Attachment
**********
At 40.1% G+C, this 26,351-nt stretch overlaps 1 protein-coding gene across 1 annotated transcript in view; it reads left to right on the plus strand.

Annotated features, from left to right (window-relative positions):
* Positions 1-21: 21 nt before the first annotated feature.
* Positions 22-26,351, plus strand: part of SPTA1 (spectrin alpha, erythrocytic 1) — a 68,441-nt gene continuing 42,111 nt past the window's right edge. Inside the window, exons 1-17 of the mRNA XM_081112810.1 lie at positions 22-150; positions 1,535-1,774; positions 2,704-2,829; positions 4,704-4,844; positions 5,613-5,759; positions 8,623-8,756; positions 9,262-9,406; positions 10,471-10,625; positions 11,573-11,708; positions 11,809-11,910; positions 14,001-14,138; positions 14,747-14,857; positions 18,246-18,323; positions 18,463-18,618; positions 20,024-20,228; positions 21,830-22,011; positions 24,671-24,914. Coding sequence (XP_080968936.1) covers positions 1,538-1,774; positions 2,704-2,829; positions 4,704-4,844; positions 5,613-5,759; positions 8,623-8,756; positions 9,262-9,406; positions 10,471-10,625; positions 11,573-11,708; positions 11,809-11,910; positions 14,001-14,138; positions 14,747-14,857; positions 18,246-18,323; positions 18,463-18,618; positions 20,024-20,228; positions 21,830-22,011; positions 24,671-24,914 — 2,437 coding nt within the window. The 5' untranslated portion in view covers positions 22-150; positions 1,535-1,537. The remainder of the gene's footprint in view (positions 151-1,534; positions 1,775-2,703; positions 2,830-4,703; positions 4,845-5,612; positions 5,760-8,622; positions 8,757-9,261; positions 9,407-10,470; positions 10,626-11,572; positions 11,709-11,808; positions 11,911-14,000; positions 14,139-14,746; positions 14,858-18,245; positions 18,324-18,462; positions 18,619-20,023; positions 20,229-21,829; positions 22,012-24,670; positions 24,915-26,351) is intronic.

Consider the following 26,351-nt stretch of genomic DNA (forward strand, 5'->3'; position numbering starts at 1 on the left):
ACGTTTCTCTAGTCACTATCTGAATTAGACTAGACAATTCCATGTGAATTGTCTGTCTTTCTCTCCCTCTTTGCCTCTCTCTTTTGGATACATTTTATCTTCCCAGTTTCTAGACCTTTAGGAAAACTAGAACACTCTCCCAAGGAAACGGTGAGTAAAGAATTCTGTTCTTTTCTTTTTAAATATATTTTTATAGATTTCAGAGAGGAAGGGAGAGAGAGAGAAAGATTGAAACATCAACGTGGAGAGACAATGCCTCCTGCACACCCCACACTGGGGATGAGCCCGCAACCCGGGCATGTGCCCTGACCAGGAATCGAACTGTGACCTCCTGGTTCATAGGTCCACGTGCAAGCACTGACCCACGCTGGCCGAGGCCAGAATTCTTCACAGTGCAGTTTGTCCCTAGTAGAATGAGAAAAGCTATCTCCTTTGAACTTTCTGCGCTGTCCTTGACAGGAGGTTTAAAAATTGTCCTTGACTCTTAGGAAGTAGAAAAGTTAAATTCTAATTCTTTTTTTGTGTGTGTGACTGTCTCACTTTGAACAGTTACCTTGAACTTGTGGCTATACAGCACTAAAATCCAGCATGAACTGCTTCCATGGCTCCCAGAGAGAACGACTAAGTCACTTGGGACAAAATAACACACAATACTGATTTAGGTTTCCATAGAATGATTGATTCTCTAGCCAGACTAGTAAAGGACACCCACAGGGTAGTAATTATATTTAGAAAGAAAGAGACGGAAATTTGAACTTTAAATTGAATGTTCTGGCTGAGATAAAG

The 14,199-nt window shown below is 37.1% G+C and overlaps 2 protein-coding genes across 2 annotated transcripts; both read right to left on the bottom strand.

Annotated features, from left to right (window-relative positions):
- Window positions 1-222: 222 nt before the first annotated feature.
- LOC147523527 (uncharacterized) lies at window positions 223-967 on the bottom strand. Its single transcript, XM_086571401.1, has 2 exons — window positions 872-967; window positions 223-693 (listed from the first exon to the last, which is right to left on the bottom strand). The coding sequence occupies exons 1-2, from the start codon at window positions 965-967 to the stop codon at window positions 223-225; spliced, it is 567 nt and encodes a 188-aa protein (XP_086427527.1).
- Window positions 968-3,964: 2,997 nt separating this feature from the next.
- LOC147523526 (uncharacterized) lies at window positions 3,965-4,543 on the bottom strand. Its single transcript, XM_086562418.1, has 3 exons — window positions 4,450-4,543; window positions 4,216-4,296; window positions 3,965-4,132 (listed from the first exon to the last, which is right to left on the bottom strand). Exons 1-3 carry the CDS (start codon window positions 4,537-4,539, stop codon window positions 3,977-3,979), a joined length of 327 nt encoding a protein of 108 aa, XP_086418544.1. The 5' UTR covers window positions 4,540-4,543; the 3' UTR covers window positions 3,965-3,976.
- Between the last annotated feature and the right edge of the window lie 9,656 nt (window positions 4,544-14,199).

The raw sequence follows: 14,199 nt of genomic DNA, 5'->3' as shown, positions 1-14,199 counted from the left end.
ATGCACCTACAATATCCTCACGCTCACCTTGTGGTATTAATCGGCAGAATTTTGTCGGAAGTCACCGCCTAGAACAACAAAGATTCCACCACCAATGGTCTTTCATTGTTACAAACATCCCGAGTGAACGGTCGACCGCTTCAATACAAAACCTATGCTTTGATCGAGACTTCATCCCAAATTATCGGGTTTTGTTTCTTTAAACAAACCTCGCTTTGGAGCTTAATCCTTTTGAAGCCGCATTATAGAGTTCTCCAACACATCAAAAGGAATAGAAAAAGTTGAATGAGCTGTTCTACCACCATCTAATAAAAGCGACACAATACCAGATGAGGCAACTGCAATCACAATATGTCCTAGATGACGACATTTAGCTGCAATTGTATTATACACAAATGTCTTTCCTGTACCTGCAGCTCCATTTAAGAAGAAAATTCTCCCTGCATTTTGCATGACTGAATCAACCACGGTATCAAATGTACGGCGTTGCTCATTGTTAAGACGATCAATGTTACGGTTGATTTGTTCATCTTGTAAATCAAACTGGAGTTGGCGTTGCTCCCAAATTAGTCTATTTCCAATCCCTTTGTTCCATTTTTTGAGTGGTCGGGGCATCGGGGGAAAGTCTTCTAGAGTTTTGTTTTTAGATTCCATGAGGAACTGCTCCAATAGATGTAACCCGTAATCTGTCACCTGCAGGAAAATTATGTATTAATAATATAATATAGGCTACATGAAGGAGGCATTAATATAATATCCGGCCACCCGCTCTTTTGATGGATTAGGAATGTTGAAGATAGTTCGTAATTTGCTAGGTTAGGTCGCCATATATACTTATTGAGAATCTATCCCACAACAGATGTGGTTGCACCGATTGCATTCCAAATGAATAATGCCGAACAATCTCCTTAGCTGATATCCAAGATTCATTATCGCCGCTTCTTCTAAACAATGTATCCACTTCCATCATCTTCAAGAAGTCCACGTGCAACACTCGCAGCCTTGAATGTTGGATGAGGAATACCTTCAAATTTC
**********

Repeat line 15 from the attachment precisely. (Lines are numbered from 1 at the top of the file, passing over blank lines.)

ATGCACCTACAATATCCTCACGCTCACCTTGTGGTATTAATCGGCAGAATTTTGTCGGAAGTCACCGCCTAGAACAACAAAGATTCCACCACCAATGGTCTTTCATTGTTACAAACATCCCGAGTGAACGGTCGACCGCTTCAATACAAAACCTATGCTTTGATCGAGACTTCATCCCAAATTATCGGGTTTTGTTTCTTTAAACAAACCTCGCTTTGGAGCTTAATCCTTTTGAAGCCGCATTATAGAGTTCTCCAACACATCAAAAGGAATAGAAAAAGTTGAATGAGCTGTTCTACCACCATCTAATAAAAGCGACACAATACCAGATGAGGCAACTGCAATCACAATATGTCCTAGATGACGACATTTAGCTGCAATTGTATTATACACAAATGTCTTTCCTGTACCTGCAGCTCCATTTAAGAAGAAAATTCTCCCTGCATTTTGCATGACTGAATCAACCACGGTATCAAATGTACGGCGTTGCTCATTGTTAAGACGATCAATGTTACGGTTGATTTGTTCATCTTGTAAATCAAACTGGAGTTGGCGTTGCTCCCAAATTAGTCTATTTCCAATCCCTTTGTTCCATTTTTTGAGTGGTCGGGGCATCGGGGGAAAGTCTTCTAGAGTTTTGTTTTTAGATTCCATGAGGAACTGCTCCAATAGATGTAACCCGTAATCTGTCACCTGCAGGAAAATTATGTATTAATAATATAATATAGGCTACATGAAGGAGGCATTAATATAATATCCGGCCACCCGCTCTTTTGATGGATTAGGAATGTTGAAGATAGTTCGTAATTTGCTAGGTTAGGTCGCCATATATACTTATTGAGAATCTATCCCACAACAGATGTGGTTGCACCGATTGCATTCCAAATGAATAATGCCGAACAATCTCCTTAGCTGATATCCAAGATTCATTATCGCCGCTTCTTCTAAACAATGTATCCACTTCCATCATCTTCAAGAAGTCCACGTGCAACACTCGCAGCCTTGAATGTTGGATGAGGAATACCTTCAAATTTC